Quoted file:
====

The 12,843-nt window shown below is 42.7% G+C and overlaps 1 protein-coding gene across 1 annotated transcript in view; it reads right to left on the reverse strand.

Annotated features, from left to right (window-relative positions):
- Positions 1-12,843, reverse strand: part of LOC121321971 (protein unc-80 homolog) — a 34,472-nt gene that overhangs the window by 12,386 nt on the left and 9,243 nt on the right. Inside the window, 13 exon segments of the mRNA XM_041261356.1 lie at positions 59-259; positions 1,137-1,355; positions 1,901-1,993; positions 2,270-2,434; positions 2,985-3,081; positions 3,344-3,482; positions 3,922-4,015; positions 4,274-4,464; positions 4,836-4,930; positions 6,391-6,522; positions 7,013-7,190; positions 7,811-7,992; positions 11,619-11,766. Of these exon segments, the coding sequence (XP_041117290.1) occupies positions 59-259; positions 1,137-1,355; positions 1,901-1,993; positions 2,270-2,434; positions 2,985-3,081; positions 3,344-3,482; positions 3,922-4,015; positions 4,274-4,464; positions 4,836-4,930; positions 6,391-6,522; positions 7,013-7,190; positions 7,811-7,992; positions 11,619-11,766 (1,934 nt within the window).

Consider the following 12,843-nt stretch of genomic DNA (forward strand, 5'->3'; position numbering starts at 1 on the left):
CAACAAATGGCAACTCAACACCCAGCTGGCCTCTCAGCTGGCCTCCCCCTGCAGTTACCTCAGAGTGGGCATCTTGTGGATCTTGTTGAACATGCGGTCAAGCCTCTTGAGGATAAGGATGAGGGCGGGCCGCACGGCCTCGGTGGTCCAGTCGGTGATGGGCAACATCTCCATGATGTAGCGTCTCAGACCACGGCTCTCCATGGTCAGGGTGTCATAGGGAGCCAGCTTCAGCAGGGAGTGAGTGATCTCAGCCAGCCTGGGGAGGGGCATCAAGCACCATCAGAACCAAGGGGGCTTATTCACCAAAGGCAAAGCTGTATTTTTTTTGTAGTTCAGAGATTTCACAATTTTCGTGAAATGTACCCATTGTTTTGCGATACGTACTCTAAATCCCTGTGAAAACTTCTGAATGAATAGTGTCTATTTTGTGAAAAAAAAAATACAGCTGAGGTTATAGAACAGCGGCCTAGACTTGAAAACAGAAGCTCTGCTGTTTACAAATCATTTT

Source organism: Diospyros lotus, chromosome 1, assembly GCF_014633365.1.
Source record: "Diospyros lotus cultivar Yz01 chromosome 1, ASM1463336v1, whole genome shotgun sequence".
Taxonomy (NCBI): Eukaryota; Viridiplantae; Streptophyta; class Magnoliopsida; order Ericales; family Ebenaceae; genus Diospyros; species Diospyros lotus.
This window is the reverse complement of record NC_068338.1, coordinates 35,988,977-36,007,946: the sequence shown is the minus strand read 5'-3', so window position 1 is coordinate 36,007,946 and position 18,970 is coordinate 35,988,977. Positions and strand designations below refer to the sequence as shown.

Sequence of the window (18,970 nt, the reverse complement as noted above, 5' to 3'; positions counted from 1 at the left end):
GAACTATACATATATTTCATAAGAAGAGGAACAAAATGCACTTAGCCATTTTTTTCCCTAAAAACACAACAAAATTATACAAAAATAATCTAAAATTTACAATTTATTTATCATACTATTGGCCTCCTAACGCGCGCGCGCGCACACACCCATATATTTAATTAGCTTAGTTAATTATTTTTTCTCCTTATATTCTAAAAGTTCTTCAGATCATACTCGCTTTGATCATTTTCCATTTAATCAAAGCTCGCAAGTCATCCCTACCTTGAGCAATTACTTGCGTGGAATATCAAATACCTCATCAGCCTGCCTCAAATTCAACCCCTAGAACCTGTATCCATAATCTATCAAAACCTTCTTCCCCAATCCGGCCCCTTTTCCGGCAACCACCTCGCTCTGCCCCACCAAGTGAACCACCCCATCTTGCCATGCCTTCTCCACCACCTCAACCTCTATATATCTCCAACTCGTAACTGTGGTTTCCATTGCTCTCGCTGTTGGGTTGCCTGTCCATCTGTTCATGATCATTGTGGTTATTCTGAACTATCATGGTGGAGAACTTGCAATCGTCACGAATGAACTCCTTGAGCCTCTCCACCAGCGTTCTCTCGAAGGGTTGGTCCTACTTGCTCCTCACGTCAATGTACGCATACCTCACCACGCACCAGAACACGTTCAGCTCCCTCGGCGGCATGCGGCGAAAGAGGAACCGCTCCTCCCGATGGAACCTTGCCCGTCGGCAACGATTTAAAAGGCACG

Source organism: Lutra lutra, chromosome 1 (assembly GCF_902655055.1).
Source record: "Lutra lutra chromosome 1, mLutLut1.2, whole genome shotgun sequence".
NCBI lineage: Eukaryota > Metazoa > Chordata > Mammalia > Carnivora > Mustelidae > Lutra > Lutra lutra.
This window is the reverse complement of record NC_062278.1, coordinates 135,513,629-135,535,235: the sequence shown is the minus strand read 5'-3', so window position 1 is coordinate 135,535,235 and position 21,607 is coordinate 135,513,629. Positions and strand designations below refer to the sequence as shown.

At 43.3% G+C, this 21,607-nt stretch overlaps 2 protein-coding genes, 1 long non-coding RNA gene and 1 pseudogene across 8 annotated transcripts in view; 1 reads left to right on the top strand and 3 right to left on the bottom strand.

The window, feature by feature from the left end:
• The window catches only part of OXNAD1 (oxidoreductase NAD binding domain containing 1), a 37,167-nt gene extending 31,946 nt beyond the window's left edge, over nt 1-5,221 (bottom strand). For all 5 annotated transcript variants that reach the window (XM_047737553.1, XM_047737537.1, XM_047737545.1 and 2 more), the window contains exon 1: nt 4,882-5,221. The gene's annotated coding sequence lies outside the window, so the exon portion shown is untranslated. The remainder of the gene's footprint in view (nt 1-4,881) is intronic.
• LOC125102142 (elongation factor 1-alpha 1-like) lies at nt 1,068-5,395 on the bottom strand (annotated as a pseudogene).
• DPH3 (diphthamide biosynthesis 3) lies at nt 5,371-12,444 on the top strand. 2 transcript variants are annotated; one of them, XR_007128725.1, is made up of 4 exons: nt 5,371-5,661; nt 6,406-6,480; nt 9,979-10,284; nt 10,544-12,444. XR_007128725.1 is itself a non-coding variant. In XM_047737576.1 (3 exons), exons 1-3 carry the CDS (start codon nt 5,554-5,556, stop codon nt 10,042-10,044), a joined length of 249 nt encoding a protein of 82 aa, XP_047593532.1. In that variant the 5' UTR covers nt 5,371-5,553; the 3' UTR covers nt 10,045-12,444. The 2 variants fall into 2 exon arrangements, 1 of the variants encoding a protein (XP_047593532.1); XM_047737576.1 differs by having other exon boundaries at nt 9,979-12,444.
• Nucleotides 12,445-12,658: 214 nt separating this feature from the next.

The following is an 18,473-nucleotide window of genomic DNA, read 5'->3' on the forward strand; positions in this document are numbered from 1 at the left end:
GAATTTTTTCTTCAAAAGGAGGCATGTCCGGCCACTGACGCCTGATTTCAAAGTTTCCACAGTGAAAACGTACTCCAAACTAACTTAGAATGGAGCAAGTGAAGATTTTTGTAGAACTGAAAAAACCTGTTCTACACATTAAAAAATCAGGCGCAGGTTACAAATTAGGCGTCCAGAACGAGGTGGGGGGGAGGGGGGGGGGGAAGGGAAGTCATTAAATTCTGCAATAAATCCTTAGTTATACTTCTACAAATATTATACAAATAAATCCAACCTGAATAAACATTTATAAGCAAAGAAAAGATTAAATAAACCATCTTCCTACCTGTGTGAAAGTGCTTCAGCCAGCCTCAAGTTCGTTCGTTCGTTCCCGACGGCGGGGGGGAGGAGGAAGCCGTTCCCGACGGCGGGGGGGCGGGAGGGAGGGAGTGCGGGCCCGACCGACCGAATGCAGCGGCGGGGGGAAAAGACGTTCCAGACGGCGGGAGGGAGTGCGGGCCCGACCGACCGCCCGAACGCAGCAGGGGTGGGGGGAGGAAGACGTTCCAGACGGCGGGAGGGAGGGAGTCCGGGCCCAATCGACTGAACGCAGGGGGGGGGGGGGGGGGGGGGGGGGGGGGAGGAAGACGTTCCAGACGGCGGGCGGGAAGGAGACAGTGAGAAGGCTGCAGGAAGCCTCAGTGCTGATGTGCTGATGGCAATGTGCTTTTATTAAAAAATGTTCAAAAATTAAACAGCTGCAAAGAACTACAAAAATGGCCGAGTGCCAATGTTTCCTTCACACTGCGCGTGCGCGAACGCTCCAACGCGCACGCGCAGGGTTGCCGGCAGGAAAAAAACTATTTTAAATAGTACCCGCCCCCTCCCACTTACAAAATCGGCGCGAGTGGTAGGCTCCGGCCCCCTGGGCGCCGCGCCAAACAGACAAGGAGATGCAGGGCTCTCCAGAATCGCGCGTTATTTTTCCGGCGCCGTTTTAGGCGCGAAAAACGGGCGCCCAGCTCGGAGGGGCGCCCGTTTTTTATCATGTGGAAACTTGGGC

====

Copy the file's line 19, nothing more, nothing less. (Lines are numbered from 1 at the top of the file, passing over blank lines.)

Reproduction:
• LOC125102142 (elongation factor 1-alpha 1-like) lies at nt 1,068-5,395 on the bottom strand (annotated as a pseudogene).